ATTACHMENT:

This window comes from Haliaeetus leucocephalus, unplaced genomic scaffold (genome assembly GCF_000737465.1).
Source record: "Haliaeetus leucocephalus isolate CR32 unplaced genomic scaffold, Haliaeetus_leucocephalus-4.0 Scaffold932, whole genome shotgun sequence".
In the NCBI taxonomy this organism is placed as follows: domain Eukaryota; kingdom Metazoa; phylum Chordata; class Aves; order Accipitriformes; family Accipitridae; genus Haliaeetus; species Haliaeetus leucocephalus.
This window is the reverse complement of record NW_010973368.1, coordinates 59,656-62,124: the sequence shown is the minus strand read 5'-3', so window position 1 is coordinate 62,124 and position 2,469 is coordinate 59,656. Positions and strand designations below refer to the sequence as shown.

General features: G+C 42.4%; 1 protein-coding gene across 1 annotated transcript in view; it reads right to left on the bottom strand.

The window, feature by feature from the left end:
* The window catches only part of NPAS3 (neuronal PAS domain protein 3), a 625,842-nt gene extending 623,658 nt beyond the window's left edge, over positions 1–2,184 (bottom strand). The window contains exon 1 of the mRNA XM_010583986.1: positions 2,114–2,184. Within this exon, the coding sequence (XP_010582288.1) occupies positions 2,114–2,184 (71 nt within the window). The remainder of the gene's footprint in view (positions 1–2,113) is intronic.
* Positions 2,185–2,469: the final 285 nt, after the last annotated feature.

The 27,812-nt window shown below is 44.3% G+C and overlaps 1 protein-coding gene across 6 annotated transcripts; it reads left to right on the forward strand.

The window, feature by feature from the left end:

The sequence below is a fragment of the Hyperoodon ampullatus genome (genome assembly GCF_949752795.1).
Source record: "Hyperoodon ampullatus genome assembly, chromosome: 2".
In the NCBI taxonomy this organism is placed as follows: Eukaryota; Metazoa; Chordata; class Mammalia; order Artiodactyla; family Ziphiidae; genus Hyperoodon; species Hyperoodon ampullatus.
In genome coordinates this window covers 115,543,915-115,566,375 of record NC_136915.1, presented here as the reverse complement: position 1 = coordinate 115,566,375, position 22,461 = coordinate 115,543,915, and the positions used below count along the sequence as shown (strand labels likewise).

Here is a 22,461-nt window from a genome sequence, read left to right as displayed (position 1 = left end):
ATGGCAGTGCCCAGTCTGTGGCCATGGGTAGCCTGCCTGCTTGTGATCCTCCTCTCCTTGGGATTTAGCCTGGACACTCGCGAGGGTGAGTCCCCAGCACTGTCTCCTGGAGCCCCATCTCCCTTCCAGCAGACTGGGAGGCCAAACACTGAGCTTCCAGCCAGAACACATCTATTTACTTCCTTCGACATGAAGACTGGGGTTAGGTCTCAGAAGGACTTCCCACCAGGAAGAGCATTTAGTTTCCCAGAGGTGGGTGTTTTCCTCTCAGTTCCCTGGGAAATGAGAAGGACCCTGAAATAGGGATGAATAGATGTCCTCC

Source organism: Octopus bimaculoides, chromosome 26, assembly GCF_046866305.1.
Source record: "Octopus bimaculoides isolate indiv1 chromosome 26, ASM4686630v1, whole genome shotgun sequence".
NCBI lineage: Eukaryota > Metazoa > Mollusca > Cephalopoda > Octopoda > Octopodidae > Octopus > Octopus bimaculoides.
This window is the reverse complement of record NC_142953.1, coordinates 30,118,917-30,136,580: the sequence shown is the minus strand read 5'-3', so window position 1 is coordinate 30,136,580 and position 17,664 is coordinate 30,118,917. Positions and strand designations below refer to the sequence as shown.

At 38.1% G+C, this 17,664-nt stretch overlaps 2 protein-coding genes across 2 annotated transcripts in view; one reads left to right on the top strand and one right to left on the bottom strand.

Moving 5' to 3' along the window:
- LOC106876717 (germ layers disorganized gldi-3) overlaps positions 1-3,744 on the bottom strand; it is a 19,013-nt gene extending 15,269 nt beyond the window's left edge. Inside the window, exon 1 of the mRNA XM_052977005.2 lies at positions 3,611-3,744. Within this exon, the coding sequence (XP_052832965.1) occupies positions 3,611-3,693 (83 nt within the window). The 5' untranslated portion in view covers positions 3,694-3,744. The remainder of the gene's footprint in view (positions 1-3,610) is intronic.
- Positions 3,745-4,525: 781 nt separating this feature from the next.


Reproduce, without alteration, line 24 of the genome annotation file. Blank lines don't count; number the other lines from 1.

- Positions 3,745-4,525: 781 nt separating this feature from the next.